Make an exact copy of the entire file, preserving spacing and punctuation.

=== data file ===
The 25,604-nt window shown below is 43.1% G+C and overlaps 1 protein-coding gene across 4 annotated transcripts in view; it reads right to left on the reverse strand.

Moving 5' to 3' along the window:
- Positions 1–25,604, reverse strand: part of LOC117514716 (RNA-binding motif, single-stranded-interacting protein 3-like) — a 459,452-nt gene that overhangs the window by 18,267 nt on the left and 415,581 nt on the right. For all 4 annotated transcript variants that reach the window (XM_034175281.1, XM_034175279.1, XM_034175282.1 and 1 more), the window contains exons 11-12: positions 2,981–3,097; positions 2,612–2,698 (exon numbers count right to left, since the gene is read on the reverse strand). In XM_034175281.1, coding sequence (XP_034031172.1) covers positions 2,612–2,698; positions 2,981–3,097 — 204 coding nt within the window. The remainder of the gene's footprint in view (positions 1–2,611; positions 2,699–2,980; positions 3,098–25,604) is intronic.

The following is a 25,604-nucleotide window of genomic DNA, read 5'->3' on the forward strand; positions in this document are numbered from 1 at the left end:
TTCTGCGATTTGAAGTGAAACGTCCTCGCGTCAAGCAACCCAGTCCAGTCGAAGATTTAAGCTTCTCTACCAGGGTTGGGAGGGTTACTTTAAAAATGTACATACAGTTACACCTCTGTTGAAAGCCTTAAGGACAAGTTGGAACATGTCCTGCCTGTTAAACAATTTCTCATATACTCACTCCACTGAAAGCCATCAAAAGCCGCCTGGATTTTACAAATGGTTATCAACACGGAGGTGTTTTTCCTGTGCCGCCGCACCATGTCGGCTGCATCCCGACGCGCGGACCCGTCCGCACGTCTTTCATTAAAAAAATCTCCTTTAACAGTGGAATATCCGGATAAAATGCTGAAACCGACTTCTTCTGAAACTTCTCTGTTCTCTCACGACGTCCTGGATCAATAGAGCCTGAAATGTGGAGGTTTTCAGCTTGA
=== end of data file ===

The 25,604-nt window shown below is 43.1% G+C and overlaps 1 protein-coding gene across 4 annotated transcripts in view; it reads right to left on the reverse strand.

Moving 5' to 3' along the window:
- Positions 1–25,604, reverse strand: part of LOC117514716 (RNA-binding motif, single-stranded-interacting protein 3-like) — a 459,452-nt gene that overhangs the window by 18,267 nt on the left and 415,581 nt on the right. For all 4 annotated transcript variants that reach the window (XM_034175281.1, XM_034175279.1, XM_034175282.1 and 1 more), the window contains exons 11-12: positions 2,981–3,097; positions 2,612–2,698 (exon numbers count right to left, since the gene is read on the reverse strand). In XM_034175281.1, coding sequence (XP_034031172.1) covers positions 2,612–2,698; positions 2,981–3,097 — 204 coding nt within the window. The remainder of the gene's footprint in view (positions 1–2,611; positions 2,699–2,980; positions 3,098–25,604) is intronic.

The following is a 25,604-nucleotide window of genomic DNA, read 5'->3' on the forward strand; positions in this document are numbered from 1 at the left end:
TTCTGCGATTTGAAGTGAAACGTCCTCGCGTCAAGCAACCCAGTCCAGTCGAAGATTTAAGCTTCTCTACCAGGGTTGGGAGGGTTACTTTAAAAATGTACATACAGTTACACCTCTGTTGAAAGCCTTAAGGACAAGTTGGAACATGTCCTGCCTGTTAAACAATTTCTCATATACTCACTCCACTGAAAGCCATCAAAAGCCGCCTGGATTTTACAAATGGTTATCAACACGGAGGTGTTTTTCCTGTGCCGCCGCACCATGTCGGCTGCATCCCGACGCGCGGACCCGTCCGCACGTCTTTCATTAAAAAAATCTCCTTTAACAGTGGAATATCCGGATAAAATGCTGAAACCGACTTCTTCTGAAACTTCTCTGTTCTCTCACGACGTCCTGGATCAATAGAGCCTGAAATGTGGAGGTTTTCAGCTTGA